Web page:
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  41. L’objet: constitution et réduction.Jean-Yves Lacoste - 2009 - Studia Phaenomenologica 9:429-454.
    The article aims at providing a precise concept of the “object” as a being which appears in the field of perception without appearing to affection. Consequences follow: what appears to us runs the perpetual danger of appearing only to perception, and therefore of being constituted as an object; objectity belongs to most beings and is not the fruit of a constitution involving only our subjective causality; what appears to us is also what we can reduce to its being ready-to-hand: technology (...)
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  42. Expérience et horizon chez Husserl: Contextualité et synthèse à partir du concept de « représentation vide ».Fausto Fraisopi - 2009 - Studia Phaenomenologica 9:455-475.
    The work on the sixth Logical Investigation presents, to Husserl and moreover to transcendental phenomenology a new set of problems, questions and theoretical issues, which are deeply related to the concept of intuitive fulfilment. Here, the relation between core and halo, developed in 1908, must be integrated with the concept of horizon as a fundamental stucture of perception and every other kind of experience. The experience also became a contextual experience, essentially related and determined from a contextual situationality. More generally, (...)
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  43. Mind and Brain States.Inês Hipólito - 2015 - Epistemology and Philosophy of Science 44 (2):102-111.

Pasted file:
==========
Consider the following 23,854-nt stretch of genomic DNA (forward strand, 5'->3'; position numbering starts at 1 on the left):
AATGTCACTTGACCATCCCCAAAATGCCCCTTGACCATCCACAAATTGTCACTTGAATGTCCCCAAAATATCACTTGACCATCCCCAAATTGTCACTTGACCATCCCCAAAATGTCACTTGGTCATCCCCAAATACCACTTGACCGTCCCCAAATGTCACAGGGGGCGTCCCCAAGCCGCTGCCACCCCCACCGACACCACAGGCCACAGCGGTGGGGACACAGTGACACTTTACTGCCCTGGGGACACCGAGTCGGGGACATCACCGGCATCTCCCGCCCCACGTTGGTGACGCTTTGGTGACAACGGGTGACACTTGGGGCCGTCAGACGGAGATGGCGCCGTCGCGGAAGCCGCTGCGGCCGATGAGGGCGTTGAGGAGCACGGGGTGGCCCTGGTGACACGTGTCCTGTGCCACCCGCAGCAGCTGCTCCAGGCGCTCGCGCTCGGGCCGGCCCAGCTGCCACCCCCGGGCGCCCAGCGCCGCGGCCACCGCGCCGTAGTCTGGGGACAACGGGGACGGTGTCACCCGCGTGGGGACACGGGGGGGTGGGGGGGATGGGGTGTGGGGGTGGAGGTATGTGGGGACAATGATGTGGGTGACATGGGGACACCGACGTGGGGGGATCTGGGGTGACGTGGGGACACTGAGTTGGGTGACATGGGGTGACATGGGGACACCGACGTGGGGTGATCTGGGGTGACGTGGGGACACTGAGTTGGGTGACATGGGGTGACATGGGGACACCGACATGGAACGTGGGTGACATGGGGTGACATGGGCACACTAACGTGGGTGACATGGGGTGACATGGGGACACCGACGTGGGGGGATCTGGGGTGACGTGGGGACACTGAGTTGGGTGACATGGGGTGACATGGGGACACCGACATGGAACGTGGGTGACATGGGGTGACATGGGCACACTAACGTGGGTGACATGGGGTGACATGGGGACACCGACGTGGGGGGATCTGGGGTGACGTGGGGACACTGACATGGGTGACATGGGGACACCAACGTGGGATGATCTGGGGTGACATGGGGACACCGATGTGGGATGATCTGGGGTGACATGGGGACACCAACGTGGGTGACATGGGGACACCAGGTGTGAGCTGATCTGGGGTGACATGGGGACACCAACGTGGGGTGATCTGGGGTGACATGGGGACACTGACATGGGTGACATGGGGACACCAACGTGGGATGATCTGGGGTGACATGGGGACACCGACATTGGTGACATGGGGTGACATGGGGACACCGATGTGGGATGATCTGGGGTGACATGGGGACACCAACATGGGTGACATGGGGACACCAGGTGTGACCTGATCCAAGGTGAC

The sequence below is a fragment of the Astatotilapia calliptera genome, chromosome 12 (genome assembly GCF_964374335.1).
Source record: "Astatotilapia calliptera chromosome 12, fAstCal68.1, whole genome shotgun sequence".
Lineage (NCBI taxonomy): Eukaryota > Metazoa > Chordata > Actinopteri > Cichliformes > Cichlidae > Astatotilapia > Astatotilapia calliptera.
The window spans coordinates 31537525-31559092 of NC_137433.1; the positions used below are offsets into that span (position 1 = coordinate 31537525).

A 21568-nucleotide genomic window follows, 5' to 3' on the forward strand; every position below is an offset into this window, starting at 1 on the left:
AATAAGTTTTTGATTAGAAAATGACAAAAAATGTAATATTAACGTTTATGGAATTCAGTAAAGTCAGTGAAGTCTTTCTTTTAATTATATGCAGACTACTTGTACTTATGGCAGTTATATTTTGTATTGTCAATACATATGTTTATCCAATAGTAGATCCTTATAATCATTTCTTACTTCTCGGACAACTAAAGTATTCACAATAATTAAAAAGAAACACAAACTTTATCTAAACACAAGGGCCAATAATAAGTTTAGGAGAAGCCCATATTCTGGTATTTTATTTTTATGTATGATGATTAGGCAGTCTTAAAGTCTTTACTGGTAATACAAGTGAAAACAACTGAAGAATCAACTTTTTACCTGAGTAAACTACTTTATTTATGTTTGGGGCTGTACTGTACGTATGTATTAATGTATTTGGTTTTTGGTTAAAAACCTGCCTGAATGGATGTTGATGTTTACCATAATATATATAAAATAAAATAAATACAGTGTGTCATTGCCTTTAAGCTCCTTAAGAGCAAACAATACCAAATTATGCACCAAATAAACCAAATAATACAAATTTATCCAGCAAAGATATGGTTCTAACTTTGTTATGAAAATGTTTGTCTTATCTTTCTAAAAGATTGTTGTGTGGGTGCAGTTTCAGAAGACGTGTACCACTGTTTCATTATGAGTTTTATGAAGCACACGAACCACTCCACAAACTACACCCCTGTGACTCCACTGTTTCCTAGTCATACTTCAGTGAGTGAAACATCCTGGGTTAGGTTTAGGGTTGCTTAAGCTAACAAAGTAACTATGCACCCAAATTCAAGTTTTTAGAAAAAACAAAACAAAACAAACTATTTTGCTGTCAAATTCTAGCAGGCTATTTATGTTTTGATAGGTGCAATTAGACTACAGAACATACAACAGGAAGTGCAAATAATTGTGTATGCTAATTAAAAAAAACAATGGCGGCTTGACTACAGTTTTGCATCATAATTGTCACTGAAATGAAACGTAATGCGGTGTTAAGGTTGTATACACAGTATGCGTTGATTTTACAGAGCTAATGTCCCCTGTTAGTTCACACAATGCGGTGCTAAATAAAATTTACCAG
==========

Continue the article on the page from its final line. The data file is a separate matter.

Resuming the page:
With neurons emergence, life alters itself in a remarkable way. This embodied neurons become carriers of signals, and processing devices: it begins an inexorable progression of functional complexity, from increasingly drawn behaviors to the mind and eventually to consciousness [Damasio, 2010]. In which moment has awareness arisen in the history of life? The emergence of human consciousness is associated with evolutionary developments in brain, behavior and mind, which ultimately lead to the creation of culture, a radical novelty in natural history. (...)
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  44. The Rationality of Perception.Susanna Siegel - 2017 - Oxford University Press.
    There is an important division in the human mind between perception and reasoning. We reason from information that we have already, but perception is a means of taking in new information. Susanna Siegel argues that these two aspects of the mind become deeply intertwined when beliefs, fears, desires, or prejudice influence what we perceive.
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  45. Perceptions of Philosophical Inquiry: A Survey.John Turri - 2016 - Review of Philosophy and Psychology 7 (4):805-816.